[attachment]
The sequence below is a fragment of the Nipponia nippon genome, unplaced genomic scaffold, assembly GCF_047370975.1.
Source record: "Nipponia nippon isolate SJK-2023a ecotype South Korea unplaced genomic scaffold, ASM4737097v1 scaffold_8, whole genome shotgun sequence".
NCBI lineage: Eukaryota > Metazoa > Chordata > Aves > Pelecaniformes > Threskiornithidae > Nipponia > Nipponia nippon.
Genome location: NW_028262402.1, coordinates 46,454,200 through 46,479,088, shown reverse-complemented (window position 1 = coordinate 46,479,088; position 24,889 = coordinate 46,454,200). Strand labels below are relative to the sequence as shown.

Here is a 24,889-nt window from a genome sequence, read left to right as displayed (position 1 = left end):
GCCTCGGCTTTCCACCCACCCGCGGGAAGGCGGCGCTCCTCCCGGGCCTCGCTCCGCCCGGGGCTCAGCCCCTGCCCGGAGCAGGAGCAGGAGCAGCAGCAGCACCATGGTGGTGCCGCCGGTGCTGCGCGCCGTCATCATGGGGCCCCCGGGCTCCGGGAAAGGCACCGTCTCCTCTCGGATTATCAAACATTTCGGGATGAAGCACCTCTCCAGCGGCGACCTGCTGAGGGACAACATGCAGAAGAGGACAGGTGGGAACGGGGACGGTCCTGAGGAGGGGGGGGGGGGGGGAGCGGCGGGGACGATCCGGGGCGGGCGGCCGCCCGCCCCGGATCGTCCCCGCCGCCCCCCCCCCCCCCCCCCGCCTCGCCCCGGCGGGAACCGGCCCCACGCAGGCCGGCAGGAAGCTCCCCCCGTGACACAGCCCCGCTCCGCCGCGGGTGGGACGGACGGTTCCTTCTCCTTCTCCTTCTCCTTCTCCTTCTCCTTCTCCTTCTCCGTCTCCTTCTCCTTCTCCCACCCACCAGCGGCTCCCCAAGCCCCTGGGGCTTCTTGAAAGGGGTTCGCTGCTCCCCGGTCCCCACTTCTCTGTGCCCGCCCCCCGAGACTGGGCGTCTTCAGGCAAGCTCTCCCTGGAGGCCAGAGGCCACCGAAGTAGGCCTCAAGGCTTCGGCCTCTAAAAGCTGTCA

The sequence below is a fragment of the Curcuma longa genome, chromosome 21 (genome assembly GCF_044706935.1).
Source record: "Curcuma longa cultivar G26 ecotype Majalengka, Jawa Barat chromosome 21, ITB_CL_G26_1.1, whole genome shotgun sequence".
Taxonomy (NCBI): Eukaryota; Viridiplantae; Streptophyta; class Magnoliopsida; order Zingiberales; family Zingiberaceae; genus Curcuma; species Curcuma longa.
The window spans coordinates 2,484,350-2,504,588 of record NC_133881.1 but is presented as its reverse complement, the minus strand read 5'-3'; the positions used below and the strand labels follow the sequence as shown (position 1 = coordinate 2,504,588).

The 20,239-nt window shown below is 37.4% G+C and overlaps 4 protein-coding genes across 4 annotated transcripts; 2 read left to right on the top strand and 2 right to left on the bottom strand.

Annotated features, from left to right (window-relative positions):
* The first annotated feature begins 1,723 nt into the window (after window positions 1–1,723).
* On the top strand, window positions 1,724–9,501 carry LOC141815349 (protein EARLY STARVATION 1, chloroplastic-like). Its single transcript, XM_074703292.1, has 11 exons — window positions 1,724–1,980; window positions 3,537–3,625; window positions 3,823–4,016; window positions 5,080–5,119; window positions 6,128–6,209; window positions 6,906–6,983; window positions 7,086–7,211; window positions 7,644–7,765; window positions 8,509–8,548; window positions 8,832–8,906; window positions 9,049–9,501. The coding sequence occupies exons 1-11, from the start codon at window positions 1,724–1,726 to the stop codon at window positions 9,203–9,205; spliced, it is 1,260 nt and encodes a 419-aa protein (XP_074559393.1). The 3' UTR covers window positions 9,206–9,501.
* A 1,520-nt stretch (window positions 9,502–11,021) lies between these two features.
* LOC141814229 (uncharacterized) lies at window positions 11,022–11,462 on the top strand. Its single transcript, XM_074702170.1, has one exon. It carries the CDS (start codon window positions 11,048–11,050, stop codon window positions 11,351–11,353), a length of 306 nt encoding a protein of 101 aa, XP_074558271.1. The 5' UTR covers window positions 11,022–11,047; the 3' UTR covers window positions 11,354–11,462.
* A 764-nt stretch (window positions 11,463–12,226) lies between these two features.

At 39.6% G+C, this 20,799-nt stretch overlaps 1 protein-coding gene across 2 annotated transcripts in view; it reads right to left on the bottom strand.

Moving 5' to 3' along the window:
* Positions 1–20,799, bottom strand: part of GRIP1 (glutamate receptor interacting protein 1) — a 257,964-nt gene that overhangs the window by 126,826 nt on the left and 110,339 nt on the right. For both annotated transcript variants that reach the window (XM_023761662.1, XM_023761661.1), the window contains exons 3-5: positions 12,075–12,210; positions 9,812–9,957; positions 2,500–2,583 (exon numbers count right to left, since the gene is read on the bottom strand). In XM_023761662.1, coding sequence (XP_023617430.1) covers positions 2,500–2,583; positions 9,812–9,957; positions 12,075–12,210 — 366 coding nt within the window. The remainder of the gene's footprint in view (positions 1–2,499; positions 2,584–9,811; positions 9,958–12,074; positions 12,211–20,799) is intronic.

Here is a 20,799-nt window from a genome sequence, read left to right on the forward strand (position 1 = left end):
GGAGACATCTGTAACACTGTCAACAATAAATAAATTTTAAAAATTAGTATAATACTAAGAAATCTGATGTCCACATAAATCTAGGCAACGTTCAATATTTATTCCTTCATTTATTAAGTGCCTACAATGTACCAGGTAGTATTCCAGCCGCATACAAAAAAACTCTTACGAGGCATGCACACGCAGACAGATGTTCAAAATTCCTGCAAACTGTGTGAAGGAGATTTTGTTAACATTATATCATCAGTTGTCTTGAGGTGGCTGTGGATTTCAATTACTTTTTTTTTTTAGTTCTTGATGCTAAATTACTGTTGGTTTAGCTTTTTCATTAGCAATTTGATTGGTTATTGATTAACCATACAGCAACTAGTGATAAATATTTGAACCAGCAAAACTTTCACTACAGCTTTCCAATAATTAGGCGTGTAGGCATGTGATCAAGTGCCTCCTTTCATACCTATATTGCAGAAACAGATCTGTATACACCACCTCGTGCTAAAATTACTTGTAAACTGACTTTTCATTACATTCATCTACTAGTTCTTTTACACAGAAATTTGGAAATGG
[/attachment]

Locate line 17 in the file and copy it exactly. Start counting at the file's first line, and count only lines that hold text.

* A 764-nt stretch (window positions 11,463–12,226) lies between these two features.